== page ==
REVIEW: Stranded 1

It’s time for the start of a brand-new Eighth Doctor saga! Following on from the dramatic conclusion of Ravenous, which saw the TARDIS put out of action, Stranded sees the Doctor, Helen and Liv stuck in London, 2020, balancing everyday life with alien encounters! It’s a great concept for a new series, but is it any good? Read on to find out!

This review contains minor spoilers, so read at your own risk.

1. “Lost Property” by Matt Fitton

Picking up a few weeks after the end of Day of the Master, the opening story of Stranded 1, Lost Property, sees the Doctor, Helen and Liv struggling to adjust to their new lives, stuck in present-day London without a TARDIS. It’s a great way to set up the tone for the rest of the set, focussing mainly on the characters, while putting the sci-fi plot on the back burner.

I think that, perhaps, Lost Property could have given a little more focus to the alien elements of the story, as they feel somewhat underdeveloped, but this episode has a lot to do setting up a new series, so this isn’t really a big deal.

Of the main trio, it’s Paul McGann‘s Doctor who has the most trouble settling into life on Earth. As you can imagine, it’s difficult for the time-traveller to get used to staying in one place, and this leads to some great exploration of the character. Oftentimes, this Doctor can seem like one of the most human incarnations of the character, lacking any of the wild idiosyncrasies of his other selves, so it’s great to see Paul McGann give life to some of the more alien aspects of the character here.

Liv (Nicola Walker) and Helen (Hattie Morahan) are far more willing to get to grips with life on Earth, and get some great scenes throughout the episode. We witness Liv making friends with one of the residents of Baker Street, where our heroes are living, while Helen encounters the beguiling Curator, played by Tom Baker, who alerts her to something wicked coming their way…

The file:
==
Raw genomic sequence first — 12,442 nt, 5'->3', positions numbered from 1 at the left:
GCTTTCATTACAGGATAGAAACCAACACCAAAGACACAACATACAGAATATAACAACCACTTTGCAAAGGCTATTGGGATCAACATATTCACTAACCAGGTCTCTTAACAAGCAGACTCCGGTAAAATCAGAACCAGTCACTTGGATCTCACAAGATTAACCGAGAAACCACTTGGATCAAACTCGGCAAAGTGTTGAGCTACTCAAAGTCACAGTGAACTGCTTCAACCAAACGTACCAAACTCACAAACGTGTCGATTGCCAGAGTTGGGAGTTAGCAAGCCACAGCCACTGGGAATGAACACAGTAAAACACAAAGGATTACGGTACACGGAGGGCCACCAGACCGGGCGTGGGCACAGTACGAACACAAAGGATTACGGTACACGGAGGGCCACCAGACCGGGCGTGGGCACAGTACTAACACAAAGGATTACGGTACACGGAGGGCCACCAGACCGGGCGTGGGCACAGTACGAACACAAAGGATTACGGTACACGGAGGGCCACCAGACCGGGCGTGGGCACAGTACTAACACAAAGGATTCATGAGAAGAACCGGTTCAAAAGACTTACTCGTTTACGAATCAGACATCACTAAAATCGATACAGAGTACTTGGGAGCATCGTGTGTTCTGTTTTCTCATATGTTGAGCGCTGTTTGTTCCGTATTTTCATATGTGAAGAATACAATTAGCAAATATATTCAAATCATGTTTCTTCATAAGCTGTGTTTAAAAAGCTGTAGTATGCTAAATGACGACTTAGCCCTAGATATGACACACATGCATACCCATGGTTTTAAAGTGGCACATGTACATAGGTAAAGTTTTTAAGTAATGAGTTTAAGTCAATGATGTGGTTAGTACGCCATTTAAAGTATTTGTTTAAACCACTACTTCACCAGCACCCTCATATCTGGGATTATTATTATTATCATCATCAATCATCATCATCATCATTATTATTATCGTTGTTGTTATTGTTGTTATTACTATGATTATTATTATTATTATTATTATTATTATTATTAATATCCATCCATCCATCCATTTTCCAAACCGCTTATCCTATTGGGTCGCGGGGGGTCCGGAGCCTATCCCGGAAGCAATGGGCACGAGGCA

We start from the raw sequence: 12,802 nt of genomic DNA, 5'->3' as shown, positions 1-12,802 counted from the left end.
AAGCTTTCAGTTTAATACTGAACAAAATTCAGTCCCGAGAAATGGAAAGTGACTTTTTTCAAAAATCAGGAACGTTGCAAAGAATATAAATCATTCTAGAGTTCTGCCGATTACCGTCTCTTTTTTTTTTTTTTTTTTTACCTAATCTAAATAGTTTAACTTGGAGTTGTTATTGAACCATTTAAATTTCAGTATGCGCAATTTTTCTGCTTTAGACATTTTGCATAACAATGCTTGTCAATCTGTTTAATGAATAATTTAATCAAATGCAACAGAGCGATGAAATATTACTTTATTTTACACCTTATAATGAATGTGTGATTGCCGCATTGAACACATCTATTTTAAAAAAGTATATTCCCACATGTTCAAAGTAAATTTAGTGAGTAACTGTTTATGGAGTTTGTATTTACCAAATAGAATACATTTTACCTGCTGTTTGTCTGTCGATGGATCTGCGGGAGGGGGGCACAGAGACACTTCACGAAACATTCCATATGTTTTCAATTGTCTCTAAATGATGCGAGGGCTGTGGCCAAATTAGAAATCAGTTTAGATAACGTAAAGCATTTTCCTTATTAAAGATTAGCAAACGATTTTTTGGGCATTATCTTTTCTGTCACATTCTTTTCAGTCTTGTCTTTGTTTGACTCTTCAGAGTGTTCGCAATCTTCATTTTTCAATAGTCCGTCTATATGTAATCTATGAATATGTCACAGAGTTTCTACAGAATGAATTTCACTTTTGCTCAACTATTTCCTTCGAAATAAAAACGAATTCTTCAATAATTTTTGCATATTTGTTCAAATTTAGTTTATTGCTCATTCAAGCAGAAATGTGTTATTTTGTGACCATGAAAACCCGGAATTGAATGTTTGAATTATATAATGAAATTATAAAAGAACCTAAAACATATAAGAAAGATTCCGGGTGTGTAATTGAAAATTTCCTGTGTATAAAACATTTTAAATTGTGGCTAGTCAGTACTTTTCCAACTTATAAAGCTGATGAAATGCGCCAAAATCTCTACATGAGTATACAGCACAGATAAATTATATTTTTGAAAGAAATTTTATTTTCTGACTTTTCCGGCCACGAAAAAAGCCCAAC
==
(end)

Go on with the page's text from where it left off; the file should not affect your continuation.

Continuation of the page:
I must admit that, when this piece of casting was announced, I was incredibly sceptical as to whether it would work. Surely it would be best to leave such a mysterious character alone? Luckily, my worries were unfounded; Matt Fitton makes the Curator just as intriguing as he was in The Day of the Doctor, giving him lots of truly brilliant lines and keeping him in the background so as not to ruin the mystique.

This story also introduces several recurring characters for Stranded, namely the seven other people that the Doctor and co. are living with in Baker Street. None of them are given too much development here, but they’re all established well, particularly Rebecca Root‘s Tania Bell (more on her later!) by the end of the episode.

Overall, Lost Property is a great opener to the series, setting up the ongoing plot and characters with flair. My only gripe would be that the sci-fi element of the story is introduced and dealt with a little too quickly for my liking, but, when the rest of the episode is so good, that’s hardly a big deal.

Rating: 4 out of 5.

2. “Wild Animals” by John Dorney

As writer John Dorney discusses on the behind the scenes track, Wild Animals is Doctor Who’s first story set in the modern day without any sci-fi elements. This makes for a delightfully unique tale seeped in the mundane, following the characters as they further adjust to life in London.

This story sees Liv and Tania begin to become closer, culminating in a beautifully written-and-performed scene where Tania reveals that she’s transgender. Rebecca Root and Nicola Walker put in such heartfelt and honest performances that this is definitely the standout scene of this entire boxset. It’s so important to have LGBTQ+ representation in media, so it’s lovely to see this non-heteronormative relationship put front-and-centre by the writers.

With Liv busy with Tania, the Doctor and Helen are paired off with one another for most of the story, coming together to deal with a terrible crime. Through this, we get some further examination of the Doctor’s character, with Dorney exploring how his travels have changed him into someone who thrives on thrill and danger, and touching on how this affects those he travels with.

As discussed in the extras attached to this story, the enormous regular cast of Stranded (with twelve recurring characters by the end of the last episode!) meant that it was impossible to have everybody record at once. Thanks to Ken Bentley‘s brilliant direction, this is completely undetectable, and the story flows perfectly.